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Objective 1.5: Configure websites for scale and resilience

Objective 1.5: Configure websites for scale and resilience

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Configuring auto-scale using built-in and custom schedules

Scheduling is enabled via the Auto-Scale feature and requires that your website is in Standard

web hosting plan mode. You can use one of the predefined recurring schedules (for example,

day/night or weekdays/weekends) or define your own custom schedules (for example, according to a set of non-overlapping date ranges) to control the instance count of your website.



Configuring auto-scale by schedule (existing portal)

To configure auto-scale by schedule in the management portal, complete the following steps:

1. Navigate to the Scale tab of your website on the management portal accessed via



https://manage.windowsazure.com.

2. Scroll down to Capacity.

3. Click Set Up Schedule Times.

4. In the dialog box that appears, define the schedule:

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To enable a day/night recurring schedule, under Recurring Schedules, select

Different Scale Settings For Day And Night, and then, under Time, specify what

hours are considered daytime. (Azure will infer the remaining hours are nighttime.)

To enable a weekdays and weekends recurring schedule, under Recurring Schedules, select Different Scale Settings For Weekdays And Weekends (where weekdays

are defined as Monday morning through Friday evening and weekends are Friday

evening through Monday morning). Under Time, adjust the time for morning and

evenings.

To enable usage of specific date ranges, under Specific Dates, fill in the grid. Specify

a user-friendly name for the date range, a start date and time, and an end date and

time. You can add multiple date ranges as long as they do not overlap.



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5. When you finish defining schedules, click the check mark to make these schedules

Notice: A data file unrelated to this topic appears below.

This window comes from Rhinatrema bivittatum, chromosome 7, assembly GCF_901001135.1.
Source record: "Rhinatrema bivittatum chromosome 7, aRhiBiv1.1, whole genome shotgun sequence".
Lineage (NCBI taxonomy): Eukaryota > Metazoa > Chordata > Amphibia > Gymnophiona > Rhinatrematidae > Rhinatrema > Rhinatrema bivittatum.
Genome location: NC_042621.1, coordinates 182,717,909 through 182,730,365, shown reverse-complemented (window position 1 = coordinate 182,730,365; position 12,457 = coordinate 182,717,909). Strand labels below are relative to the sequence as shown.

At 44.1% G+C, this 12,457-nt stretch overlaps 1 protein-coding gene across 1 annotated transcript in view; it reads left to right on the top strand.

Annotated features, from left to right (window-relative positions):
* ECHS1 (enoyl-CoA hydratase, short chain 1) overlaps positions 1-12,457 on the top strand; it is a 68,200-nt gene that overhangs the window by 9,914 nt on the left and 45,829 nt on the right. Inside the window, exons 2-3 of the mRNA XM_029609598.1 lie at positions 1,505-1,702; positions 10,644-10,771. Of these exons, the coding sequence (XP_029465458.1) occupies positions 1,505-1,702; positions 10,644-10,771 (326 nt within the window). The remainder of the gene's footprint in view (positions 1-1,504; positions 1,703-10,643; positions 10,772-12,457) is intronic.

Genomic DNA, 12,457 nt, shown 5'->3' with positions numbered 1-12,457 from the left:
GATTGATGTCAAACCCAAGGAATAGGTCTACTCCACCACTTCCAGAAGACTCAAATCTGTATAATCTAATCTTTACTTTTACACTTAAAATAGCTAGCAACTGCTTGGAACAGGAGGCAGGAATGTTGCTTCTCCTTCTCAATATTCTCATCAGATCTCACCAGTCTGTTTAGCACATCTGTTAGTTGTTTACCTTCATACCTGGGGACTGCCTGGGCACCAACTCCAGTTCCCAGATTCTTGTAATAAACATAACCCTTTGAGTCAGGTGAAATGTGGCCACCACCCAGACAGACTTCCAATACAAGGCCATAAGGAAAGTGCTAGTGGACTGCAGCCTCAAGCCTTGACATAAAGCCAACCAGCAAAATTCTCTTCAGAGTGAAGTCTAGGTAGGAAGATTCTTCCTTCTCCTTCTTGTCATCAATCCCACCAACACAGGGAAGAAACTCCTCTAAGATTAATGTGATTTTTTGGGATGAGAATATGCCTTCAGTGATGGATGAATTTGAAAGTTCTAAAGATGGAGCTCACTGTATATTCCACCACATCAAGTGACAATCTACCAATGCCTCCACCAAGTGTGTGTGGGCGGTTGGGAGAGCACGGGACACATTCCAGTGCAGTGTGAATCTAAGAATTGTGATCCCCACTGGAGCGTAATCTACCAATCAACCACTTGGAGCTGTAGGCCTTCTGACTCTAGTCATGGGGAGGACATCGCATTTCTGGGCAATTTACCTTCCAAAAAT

configurable on the Scale tab.

6. Return to the Scale tab and select one of your newly defined schedules from the Edit



Scale Settings For Schedule.

7. Use the Instance Count slider to adjust the target number of instances for your website



during that schedule.



8. Repeat the previous two steps as necessary for any other schedules you have defined.

9. Click Save to save both the newly defined schedules and your instance count



configurations for each schedule.



Configuring auto-scale by schedule (Preview portal)

It is not currently possible to configure auto-scale using a schedule with the Preview portal.



Configuring auto-scale by metric

Auto-scale by metric enables Azure to automatically adjust the number of instances provisioned to your web hosting plan based on one or more configured rules, where each rule has

a condition, a metric, and an action to take in response to the threshold being exceeded.

The performance-related metrics currently available include the following:



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CPU Percentage  Percent of CPU utilization



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Memory Percentage  Percent of RAM memory utilization



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Disk Queue Length  Count of pending disk operations